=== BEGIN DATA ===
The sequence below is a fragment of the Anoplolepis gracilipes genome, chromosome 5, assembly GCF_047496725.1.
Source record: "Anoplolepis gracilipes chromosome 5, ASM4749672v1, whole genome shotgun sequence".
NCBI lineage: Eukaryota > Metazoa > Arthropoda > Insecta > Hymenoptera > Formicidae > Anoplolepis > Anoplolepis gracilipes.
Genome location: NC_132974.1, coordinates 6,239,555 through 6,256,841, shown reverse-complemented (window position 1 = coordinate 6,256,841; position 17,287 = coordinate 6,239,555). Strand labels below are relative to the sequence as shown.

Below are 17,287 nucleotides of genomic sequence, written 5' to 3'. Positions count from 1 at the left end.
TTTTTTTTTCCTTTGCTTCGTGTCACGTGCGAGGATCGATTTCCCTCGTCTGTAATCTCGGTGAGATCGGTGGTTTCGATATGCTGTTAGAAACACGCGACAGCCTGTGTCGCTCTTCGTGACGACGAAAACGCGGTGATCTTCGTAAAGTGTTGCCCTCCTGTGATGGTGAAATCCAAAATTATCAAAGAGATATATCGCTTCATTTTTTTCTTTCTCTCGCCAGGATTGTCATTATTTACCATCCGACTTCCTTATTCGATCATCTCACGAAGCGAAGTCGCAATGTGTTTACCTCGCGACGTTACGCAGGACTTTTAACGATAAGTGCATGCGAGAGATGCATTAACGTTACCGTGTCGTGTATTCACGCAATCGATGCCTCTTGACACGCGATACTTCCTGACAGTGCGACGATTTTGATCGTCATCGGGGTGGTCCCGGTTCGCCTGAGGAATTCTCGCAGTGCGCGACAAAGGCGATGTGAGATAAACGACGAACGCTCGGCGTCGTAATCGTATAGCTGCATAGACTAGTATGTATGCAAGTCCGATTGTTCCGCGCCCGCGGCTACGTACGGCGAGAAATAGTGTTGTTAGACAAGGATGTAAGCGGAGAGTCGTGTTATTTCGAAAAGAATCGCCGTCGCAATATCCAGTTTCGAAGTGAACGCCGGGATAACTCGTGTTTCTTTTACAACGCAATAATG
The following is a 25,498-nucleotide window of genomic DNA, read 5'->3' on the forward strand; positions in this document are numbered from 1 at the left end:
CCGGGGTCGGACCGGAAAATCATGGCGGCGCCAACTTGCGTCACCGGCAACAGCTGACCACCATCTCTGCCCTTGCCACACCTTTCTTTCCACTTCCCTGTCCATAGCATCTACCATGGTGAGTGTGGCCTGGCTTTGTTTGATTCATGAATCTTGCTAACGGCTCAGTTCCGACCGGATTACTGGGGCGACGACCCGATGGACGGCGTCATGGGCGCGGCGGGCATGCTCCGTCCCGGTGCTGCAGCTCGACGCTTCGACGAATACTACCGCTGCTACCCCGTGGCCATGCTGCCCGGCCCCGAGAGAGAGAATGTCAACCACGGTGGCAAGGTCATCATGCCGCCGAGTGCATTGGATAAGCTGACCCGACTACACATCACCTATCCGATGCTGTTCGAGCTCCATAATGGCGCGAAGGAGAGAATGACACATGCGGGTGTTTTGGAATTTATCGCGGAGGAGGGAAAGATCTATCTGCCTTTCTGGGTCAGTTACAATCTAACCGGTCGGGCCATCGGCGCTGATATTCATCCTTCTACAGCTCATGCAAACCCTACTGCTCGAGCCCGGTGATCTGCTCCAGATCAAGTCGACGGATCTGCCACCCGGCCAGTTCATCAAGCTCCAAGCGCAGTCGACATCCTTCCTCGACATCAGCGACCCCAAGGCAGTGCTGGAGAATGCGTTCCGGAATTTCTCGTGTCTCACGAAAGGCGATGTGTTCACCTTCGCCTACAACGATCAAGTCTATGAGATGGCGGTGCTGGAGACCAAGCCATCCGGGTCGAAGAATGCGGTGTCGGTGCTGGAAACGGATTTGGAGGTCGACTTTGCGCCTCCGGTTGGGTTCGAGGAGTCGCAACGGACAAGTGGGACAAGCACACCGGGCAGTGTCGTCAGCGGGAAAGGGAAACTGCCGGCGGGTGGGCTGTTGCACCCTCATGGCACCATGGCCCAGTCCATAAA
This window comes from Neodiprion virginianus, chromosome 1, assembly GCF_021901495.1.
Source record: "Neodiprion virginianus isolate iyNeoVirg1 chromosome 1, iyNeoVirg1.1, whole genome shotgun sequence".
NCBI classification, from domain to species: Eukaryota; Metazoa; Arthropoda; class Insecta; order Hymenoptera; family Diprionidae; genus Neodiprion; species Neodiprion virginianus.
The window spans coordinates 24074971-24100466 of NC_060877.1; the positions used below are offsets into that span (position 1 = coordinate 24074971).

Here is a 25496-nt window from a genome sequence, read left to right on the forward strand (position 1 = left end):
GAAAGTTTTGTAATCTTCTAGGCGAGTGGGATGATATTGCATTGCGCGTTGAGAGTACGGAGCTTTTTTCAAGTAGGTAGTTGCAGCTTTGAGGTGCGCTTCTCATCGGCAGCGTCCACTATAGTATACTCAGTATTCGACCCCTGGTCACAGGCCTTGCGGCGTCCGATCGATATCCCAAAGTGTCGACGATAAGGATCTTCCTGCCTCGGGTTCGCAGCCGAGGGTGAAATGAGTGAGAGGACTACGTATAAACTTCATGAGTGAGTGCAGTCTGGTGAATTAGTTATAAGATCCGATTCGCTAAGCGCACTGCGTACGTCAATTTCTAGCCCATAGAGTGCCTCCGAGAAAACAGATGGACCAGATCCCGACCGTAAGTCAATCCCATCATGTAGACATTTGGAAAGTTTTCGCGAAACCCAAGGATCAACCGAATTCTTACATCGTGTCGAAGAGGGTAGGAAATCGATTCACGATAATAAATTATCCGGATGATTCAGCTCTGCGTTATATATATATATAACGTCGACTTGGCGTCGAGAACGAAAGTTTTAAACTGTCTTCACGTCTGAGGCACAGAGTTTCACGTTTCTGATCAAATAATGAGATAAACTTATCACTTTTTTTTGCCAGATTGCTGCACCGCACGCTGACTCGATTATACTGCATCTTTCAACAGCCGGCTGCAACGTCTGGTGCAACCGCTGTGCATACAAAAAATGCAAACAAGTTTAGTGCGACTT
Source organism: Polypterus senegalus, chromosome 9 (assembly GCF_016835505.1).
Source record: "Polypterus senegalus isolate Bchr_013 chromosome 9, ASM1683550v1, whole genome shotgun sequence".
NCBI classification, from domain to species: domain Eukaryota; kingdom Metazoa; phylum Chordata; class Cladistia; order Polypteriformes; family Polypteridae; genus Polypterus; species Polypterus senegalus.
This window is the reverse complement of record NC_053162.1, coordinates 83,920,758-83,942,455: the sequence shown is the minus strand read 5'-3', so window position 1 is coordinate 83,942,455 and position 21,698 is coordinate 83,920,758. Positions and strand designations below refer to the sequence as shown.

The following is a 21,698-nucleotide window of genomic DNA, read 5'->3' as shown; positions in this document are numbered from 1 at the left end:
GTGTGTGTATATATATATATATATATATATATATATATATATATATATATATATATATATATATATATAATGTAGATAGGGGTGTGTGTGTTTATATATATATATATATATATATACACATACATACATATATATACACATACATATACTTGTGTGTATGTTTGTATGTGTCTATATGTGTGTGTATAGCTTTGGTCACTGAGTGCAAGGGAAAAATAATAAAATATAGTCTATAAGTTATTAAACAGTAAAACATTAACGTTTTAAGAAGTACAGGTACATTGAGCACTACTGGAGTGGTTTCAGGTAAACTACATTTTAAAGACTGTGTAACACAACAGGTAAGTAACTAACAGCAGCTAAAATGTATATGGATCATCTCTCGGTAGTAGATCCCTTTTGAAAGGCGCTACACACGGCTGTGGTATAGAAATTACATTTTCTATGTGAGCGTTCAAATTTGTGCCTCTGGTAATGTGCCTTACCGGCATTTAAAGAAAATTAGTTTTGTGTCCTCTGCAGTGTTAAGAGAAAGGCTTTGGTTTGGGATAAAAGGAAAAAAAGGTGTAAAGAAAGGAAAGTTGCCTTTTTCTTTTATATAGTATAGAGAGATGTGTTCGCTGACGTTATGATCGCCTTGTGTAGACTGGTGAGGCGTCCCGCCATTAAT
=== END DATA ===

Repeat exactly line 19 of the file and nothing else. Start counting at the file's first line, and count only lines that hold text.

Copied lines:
The following is a 21,698-nucleotide window of genomic DNA, read 5'->3' as shown; positions in this document are numbered from 1 at the left end: